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Record keeping and compliance

04 August 2023

It is important that reporters are aware of their ongoing obligations to report and the importance of record-keeping in assisting to meet these obligations. The Clean Energy Regulator (CER) encourages voluntary compliance by placing a strong emphasis on education to assist clients to understand their rights, obligations and entitlements. This is done by providing guidance material, such as FAQ​​s​ and webinars, and assisting with enquiries.


Record keeping

Under the National Greenhouse and Energy Reporting Act 2007 (NGER Act), a registered corporation and any other person required to provide information to the CER under section 20 of the NGER Act must keep adequate records of the activities of members of the group (in the case of registered corporations) or the person's activities (in the case of persons required to provide information under section 20 of the NGER Act).

What information needs to be recorded?

Records of activities must be adequate to enable the CER to ascertain whether the corporation or the person has complied with its obligations under the NGER Act. This includes information that can be used to verify the relevance, completeness, consistency, transparency and accuracy of reported data during an external audit.

Reporters are encouraged to record both the decision making process and the details of the calculation and data analysis methods used for greenhouse gas emissions and energy production and consumption. Recommended records include but are not limited to:

  • a list of all sources monitored
  • the activity data used for calculation of greenhouse gas emissions for each source, categorised by process and fuel or material type
  • documentary evidence relating to calculations—for example, receipts, invoices and details of payment methods
  • documentation of the methods used for greenhouse gas emissions and energy estimations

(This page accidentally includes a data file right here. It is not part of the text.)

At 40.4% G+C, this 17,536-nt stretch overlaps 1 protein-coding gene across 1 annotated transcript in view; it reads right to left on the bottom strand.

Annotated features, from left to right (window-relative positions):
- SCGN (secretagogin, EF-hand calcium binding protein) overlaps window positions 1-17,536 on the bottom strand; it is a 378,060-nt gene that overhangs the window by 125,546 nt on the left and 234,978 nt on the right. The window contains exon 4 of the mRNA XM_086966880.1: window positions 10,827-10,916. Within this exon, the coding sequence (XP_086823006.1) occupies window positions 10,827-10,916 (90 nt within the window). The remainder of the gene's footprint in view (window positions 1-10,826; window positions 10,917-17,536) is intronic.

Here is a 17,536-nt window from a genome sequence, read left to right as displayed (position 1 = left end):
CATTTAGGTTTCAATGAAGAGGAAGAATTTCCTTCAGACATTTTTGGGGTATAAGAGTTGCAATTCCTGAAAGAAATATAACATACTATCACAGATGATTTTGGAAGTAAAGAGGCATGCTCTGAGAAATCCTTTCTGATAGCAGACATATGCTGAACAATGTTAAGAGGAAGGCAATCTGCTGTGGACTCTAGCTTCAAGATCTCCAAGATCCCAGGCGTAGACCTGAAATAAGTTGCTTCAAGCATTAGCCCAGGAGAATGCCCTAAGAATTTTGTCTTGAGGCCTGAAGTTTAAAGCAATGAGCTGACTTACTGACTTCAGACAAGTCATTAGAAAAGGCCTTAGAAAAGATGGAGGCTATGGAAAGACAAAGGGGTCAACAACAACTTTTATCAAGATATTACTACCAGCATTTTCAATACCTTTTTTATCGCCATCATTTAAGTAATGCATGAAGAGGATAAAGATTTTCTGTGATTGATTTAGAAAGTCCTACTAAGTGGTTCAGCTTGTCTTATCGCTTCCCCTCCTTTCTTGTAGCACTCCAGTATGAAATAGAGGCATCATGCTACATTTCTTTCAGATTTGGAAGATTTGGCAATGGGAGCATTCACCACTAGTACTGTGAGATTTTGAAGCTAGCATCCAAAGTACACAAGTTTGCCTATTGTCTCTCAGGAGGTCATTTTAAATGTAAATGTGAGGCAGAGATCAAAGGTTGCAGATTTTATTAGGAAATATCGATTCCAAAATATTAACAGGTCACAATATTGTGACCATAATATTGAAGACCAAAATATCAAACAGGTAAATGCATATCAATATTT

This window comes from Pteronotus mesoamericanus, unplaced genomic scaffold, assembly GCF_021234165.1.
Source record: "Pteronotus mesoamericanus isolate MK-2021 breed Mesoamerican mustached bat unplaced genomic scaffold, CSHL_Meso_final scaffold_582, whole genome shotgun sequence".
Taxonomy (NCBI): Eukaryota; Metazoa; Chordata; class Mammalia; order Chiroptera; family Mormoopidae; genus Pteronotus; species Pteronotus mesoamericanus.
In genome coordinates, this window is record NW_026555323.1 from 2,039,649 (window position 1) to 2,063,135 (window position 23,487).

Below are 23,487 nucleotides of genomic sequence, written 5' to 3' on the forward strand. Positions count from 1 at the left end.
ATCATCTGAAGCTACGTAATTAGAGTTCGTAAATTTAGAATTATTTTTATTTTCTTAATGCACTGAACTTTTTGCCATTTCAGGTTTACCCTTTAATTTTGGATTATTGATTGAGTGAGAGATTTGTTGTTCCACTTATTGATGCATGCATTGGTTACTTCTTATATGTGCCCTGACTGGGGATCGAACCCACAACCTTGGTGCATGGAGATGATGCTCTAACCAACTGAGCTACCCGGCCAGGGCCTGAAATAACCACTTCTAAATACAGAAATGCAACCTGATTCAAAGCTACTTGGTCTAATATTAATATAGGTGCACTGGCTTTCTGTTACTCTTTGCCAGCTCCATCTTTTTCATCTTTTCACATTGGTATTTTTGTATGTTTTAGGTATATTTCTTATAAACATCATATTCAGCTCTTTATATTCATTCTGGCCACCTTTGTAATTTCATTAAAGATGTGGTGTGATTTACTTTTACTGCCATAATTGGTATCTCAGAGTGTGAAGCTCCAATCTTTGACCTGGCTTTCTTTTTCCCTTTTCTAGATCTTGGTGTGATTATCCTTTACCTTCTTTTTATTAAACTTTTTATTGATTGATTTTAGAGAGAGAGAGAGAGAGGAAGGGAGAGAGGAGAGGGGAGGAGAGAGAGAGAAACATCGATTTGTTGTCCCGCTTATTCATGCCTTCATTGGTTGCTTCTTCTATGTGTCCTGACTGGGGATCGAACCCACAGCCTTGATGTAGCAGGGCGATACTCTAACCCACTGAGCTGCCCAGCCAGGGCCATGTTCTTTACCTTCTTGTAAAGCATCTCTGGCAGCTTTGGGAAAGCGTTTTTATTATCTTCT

• documents justifying selection of the monitoring methods chosen
  • documentation of the collection process for activity data for a facility and its sources
  • records supporting business decisions and accuracy, especially for high-risk areas relating to reporting coverage (for example, applying concepts of controlling corporation, corporate group and facility).

When facility-specific emissions factors are used, records should document the monitoring methods used and the results from the development of these emissions factors as well as information such as biomass fractions and oxidation or conversion factors.

The Greenhouse Gas Protocol describes other records that might be kept to maintain a high-quality and easily auditable greenhouse gas inventory.

How should records be kept?

Records can be kept on paper or in electronic form. Records should be stored in a format that is accessible to the CER and external auditors, employed by the reporter or appointed by the CER, if required.

How long do records need to be kept?

Reporters are required to keep records for five years from the end of the reporting year in which the activities recorded took place.

Compliance monitoring

The CER monitors compliance with the NGER legislation to:

  • determine levels of compliance and identify trends in behaviour
  • detect possible contraventions
  • identify whether, and what type of, education and/or enforcement action may be required
  • assess the effectiveness of its operations and programs
  • and identify opportunities for improvement.

Compliance monitoring may occur by:

  • checking information provided in applications
  • analysing reported information
  • analysing information from other sources
  • analysing information obtained under the Regulator's information gathering powers
  • site visits
  • inspections
  • audits.

If potential non-compliance is detected through compliance monitoring, the CER will contact the reporter for clarification. Where the CER determines the report is non-compliant then any necessary regulatory action will be considered in the context of the Compliance, Education, and Enforcement policy.

Assessment of NGER reports